Blackpool Illuminations is a festival which takes place each year during the autumn months, lighting up the town and dark skies with an array of magical colours and displays.
In 1879 at least 70,000 visitors flocked to Blackpool’s promenade to witness the ‘switching on’ of the UK’s first electric streetlights (eight arc lamps). The next significant event was in 1912 when Princess Louise arrived to open the new section of the promenade. To celebrate the opening of the section, a display of lights was used to decorate the long promenade. Over 10,000 bulbs were used in the show and the visitors were so impressed they persuaded the council to have a light display again the following year. This has since become a regular event which takes place every year at the same time. The only times that the Blackpool Illuminations have ever been cancelled were during the First and Second World Wars.
The Blackpool Illuminations run for sixty-six days from the end of August/ early September to November each year. Over 400,000 lamps and 74 miles of cables and wires are used for the six mile long promenade illuminative display. Over the course of the whole festival, more than one million lamps of different shapes and sizes will play their part in the illuminations.
Hundreds of thousands of visitors come to witness the impressive display each year and many celebrities have been given the honour of switching on the lights over the years. They include: Shirley Bassey, the Bee Gees, Westlife, Andrew Lloyd Webber, Terry Wogan, Status Quo, Ken Dodd, Tom Baker, Frank Bruno, Jeremy Clarkson, and Chris de Burgh.
At the heart of the illuminations is Blackpool Tower, which is adorned with thousands of flickering lamp bulbs.
There are 45 members of staff, including artists, designers, electricians, joiners, engineers, and mechanics, who work all year round to prepare for the Blackpool Illuminations. Over 65,000 hours of work are put in to arranging the spectacular display each year.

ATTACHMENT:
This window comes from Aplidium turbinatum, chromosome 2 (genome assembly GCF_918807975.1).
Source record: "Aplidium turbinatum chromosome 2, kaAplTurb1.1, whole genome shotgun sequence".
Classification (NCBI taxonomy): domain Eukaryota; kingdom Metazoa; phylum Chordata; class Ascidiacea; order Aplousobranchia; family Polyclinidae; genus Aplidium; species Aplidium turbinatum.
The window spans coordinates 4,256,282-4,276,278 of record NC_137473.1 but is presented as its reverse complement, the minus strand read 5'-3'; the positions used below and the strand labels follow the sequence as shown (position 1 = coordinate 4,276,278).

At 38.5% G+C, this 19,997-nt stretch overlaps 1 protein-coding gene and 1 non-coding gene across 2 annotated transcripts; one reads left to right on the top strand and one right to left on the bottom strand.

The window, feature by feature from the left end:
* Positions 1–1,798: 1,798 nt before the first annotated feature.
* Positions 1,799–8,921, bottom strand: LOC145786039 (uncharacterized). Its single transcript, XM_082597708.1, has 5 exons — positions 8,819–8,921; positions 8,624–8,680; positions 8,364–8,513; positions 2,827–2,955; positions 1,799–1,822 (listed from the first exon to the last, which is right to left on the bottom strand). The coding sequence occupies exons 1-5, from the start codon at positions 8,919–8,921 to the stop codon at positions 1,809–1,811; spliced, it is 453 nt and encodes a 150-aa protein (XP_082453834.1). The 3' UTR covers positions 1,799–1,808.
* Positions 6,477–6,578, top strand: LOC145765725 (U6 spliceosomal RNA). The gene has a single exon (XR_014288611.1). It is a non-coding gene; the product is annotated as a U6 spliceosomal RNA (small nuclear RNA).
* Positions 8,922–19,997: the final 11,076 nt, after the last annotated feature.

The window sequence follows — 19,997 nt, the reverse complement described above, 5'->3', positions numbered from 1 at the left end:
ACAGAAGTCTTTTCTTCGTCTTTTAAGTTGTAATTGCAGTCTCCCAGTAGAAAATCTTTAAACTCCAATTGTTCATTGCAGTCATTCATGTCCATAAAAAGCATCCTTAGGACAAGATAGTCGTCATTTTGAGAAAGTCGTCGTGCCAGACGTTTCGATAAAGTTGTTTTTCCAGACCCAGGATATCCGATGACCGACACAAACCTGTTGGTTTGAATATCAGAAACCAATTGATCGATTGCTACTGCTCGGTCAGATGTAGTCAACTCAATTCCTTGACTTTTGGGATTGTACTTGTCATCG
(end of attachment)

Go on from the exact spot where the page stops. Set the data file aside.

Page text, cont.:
In recent years, the Blackpool Illuminations have been using low voltage neon lamps, micro processor controls and wind turbines in a bid to help save energy and money. The Blackpool Illuminations approximately cost £2.4 million to stage each year.
Over the years the illuminative display has expanded into the town and there are a number of events taking place during the festival including charity events, firework displays, and musical gigs to help celebrate the occasion. A new scheme, Friends of the Illuminations, has been introduced with the hope to introduce education and interaction with the display in a bid to become a worldwide tourist attraction.
At a time when the rest of the UK is closing down after the summer months, Blackpool is coming alive with light and colours lighting up the autumn nights. The Blackpool Illuminations have become more and more popular over the years and this most famous of Blackpool attractions is frequently referred to as the ‘Greatest Free Show on Earth’.
In 2022, the Blackpool Illuminations will take place from 2nd September and they will continue until 2nd January 2023.
The Blackpool Illuminations stretch her 6 miles, from Starr Gate in the south all the way to Bispham in the north
There is no charge to see the Blackpool Illuminations, however you can make a voluntary donation should you wish to do so.
The first illuminated display on Blackpool promenade took place in 1879, however the first display similar to the current illuminations were held in May 1912 to mark the first visit to the town by the Royal family.
Some Blackpool trams have been specially adapted and modified in order to enhance the Blackpool illuminations. There are different designs including boats and steam trains which are illuminated and passengers can book in advance to ride these specially adapted trams.
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